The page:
Wednesday, August 13, 2014

July 1: Stratford-upon-Avon

Today’s trip was a special one for me, especially as a former English major: Stratford-upon-Avon, a beautiful, magical town that produced truly one of the most significant writers who ever lived, William Shakespeare.

The sights and indeed the smells in Stratford were glorious yet so simple: the town needed no extra adornment, no castles or material extravagances; the pervasive scent of roses and the plain yet lovely architecture were adornment enough. The town is small, yet the streets are populated with a wide array of shops and vendors and even musicians, all of which contribute to Stratford’s charm.

As if such a setting were not enough, the town itself glows with history; for me, walking the streets and knowing Shakespeare lived and walked here, too, was most thrilling. Walking through Stratford on a clear summer day left little wonder as to where Shakespeare derived his inspiration.

The first site I visited was Shakespeare’s birthplace, which has been restored over the years, leaving the 
floor as the only truly “authentic” portion of the house where Shakespeare was born and raised. The house charges a steep fee to visit, so I chose instead to stand outside the home taking pictures, drinking in the scenery and importance of this location. Looking on this modest house and knowing it sheltered Shakespeare was…frankly, there are no words with sufficient oomph to articulate my feelings.

I had a similar feeling of bewildered awe while taking the Hop-on/Hop-off bus tour with a new friend named Sarah. The bus tour ventured through twelve locations pertinent to Shakespeare’s life, including his birthplace, church, what is now the Royal Shakespeare Theatre, and Anne Hathaway’s cottage (among other places). I took a few hundred 
pictures that day and far too many to display here. While on this tour and later visiting Shakespeare’s church and seeing his grave, I continuously felt awestruck and reverential. Shakespeare's church houses the baptismal font used at his christening, his birth and death notices, and both his and Anne Hathaway’s graves. It is truly remarkable to see the humble beginnings from which Shakespeare ascended, especially with his significance held in perspective.

Another place we visited that was not of historical significance but certainly one of importance was Stratford-upon-Avon’s public library. A group of us walked down a lovely street to get there, and the walk was majestic. The exterior of the library tried to maintain a Tudor-esque architectural style, which was a visually pleasing touch. From the outside, it is just as quaint as the rest of the town. When we went inside, however, I was disappointed to see how few books were in the library. As you can see their library is rather barren.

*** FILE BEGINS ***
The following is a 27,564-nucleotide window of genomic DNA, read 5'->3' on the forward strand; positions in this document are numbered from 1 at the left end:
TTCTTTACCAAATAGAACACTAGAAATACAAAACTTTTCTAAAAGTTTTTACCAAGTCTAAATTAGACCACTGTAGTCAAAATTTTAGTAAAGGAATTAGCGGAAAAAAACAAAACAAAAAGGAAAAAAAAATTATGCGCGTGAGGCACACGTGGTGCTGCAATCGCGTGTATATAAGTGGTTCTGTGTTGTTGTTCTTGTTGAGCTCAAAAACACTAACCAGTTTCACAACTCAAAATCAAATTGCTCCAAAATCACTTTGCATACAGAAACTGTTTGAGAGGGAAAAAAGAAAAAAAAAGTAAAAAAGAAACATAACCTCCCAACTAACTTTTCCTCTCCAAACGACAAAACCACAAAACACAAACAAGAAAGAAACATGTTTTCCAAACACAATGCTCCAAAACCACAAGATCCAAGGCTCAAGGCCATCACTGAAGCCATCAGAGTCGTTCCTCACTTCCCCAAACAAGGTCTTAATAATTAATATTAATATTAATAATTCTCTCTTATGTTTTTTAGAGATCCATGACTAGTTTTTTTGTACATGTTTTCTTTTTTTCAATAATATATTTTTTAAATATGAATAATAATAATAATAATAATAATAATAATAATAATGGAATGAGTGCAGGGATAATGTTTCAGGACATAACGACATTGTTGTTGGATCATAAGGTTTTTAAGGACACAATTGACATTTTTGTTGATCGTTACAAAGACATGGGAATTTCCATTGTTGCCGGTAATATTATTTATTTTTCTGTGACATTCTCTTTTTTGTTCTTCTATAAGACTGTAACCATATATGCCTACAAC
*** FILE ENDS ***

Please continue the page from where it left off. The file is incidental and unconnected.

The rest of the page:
These pictures you see are the only books I saw. Bear in mind this is the library in SHAKESPEARE'S hometown. I was aghast and could not help wondering what Shakespeare would think of this library. Fortunately, this venture did give me an idea for my research paper. The library's setting itself was lovely, though, and it did seem to be a charming place to study. That being said, I did feel confused by the lack of books there. Anyway, this was my only complaint about Stratford. 

One of my favorite events of the day, however, was the Royal Shakespeare Company’s production of Henry IV, Part I, which you can read about here. Admittedly, 1 Henry IV (prior to that evening) was not my favorite Shakespeare play; I actually did not care for it when I read it in college. This production, however, has changed my mind. Everything about it - the acting, the sets, the costumes, the music - was fantastic! I was very impressed with the production value. The opening itself absorbed the audience (okay, me) into the story immediately. The lights went out, leaving the entire theater completely dark. Then, some gravid choral music accompanied by heavy bass began, building the tension. The only light for the first few minutes was candles as what appeared to be monks slowly entered the stage. As more light appeared, one could make out King Henry lying prostrate on the floor. What we were witnessing was Henry's ordination, and the Royal Shakespeare Company made it enthralling to watch. I mention this scene because it really drew me in to the play. The rest of the production maintained the same level of excellence: the drama was sad, the comedy hilarious, and the fight scenes well-choreographed. Indeed, the final battles, full of sword fighting, were almost like a dance; I was impressed no one lost a limb!

The ride home was long, and by the time we returned to King's College, it was about 1:30 in the morning. I was exhausted, but so happy. As you can tell from this post, the visit to Stratford-upon-Avon was beyond my favorite and was full of memories I will treasure for the rest of my life. While maybe not on this trip, eventually I do want to return to Stratford for an extended period of time. So far, it is still my favorite part of the UK. 

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